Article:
211 S., Paperback
Beyond Glitter and DoomThe Contingency of the Weimar Republic
The Weimar Republic has received more attention in academic research and popular culture than almost any other period in German history. Nevertheless, its prevailing historical image remains surprisingly simplistic: it is often seen as an era of accelerated cultural progress on the one hand and extreme political unrest, social upheaval and economic crisis on the other, a view epitomized in the ubiquitous image of the ‘dance on the volcano’. The authors gathered in this volume aim to move the discussion beyond this limited dichotomy. Their essays cover a wide range, from Weimar’s legal framework to musical theatre, each challenging hitherto accepted views in its respective field. Despite their thematic range and differences in approach, the contributions are united by the common theme of contingency. They posit the idea of Weimar’s historical ‘openness’, reflected in the period’s pluralism, as a counter-narrative to the image of the first German democracy as a moribund mixture of modernist glitter and socio-economic doom.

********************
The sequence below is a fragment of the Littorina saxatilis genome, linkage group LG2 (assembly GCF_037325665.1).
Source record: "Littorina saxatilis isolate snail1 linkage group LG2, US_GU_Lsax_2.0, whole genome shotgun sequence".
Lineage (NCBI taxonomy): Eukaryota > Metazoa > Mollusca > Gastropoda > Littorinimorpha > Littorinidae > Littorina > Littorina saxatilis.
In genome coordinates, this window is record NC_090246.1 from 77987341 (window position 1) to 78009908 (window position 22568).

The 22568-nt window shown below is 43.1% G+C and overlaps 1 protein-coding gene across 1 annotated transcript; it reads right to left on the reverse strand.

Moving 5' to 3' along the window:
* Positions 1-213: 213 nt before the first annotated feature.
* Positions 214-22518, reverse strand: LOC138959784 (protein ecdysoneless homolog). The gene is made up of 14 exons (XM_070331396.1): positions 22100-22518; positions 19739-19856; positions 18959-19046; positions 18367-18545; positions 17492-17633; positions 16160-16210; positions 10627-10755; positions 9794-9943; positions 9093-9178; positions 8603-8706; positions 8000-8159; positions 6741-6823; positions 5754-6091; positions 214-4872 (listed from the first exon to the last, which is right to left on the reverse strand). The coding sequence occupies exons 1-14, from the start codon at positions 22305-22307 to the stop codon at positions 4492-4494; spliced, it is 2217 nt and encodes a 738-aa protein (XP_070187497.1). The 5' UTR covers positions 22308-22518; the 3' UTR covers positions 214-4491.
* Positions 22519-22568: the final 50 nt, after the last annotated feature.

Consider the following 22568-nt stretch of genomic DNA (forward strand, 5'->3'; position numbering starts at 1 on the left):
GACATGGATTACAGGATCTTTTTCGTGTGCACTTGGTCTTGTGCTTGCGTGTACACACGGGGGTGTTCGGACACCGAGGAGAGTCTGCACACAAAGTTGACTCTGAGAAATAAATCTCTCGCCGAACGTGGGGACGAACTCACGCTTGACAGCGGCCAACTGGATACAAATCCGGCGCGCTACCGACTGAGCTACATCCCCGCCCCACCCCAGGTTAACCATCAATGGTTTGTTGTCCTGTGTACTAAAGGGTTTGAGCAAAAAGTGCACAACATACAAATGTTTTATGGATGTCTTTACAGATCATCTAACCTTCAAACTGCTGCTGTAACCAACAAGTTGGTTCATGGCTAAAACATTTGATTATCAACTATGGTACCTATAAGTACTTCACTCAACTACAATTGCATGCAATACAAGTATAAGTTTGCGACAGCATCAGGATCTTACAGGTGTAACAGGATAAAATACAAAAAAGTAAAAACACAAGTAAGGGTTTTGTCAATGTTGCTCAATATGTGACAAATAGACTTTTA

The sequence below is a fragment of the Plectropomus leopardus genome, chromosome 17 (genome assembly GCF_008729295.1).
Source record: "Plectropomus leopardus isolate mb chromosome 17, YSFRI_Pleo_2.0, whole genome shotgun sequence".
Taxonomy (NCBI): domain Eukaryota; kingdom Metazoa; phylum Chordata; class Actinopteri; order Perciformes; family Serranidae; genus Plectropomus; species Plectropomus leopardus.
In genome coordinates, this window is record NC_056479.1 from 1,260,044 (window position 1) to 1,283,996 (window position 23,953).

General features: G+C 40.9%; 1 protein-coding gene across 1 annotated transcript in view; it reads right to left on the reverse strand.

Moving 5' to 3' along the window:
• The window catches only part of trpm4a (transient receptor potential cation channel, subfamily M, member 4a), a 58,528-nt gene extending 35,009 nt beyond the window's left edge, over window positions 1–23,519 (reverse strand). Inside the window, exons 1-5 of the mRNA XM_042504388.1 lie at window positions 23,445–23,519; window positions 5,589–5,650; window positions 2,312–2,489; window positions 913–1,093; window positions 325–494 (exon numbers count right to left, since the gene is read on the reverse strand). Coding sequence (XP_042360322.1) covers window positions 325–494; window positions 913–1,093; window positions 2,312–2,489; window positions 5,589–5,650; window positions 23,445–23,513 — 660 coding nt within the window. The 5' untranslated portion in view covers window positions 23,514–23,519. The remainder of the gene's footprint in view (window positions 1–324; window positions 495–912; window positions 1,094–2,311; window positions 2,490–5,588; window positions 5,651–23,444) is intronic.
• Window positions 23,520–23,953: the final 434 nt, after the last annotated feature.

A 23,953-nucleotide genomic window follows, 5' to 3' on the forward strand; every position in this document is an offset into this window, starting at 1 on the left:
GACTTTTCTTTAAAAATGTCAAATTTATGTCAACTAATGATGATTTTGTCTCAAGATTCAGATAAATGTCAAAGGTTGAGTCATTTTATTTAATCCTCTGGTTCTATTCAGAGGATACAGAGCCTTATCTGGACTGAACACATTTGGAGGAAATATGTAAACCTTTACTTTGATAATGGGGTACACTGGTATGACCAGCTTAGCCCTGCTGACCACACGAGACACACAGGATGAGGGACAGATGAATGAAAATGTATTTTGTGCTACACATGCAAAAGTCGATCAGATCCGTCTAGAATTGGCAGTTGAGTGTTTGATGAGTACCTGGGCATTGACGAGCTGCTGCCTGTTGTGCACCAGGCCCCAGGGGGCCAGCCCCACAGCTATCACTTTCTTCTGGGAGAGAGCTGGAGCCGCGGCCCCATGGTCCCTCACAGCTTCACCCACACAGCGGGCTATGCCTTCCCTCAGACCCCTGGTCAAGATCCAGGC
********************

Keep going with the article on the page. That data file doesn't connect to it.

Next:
Jochen HUNG: Beyond Glitter and Doom. The New Paradigm of Contingency in Weimar Research Moritz FÖLLMER: Which Crisis? Which Modernity? New Perspectives on Weimar Germany David MIDGLEY: Beyond the Clichés. On the Specificity of Weimar Culture Gustav FRANK: Beyond the Republic? Post-Expressionist Complexity in the Arts Michael DREYER: Weimar as a 'Militant Democracy' Anthony MCELLIGOTT: Rethinking the Weimar Paradigm. Carl Schmitt and Politics without Authority Jochen HUNG: 'Der deutschen Jugend!' The Newspaper 'Tempo' and the Generational Discourse of the Weimar Republic Florian KROBB: Catholicism, Conservative Revolution and the Fairy Tale. The Case of Wilhelm Matthießen Jill Suzanne SMITH: Prostitutes in Weimar Berlin. Moving beyond the Victim-Whore Dichotomy Geoff WILKES: Beneath the Glitter. Berlin, the New Woman and Mass-Market Fiction in Vicki Baum’s 'Menschen im Hotel' Matthias UECKER: 'Das Leben […] So ist es und nicht anders.' Constructions of Normality in 'Menschen am Sonntag' James A. van DYKE: Felixmüller’s Failure – Painting and Poverty Nils Grosch: Kurt Weill, 'Mahagonny' and the Commercialization of Berlin Musical Theatre in the Weimar Republic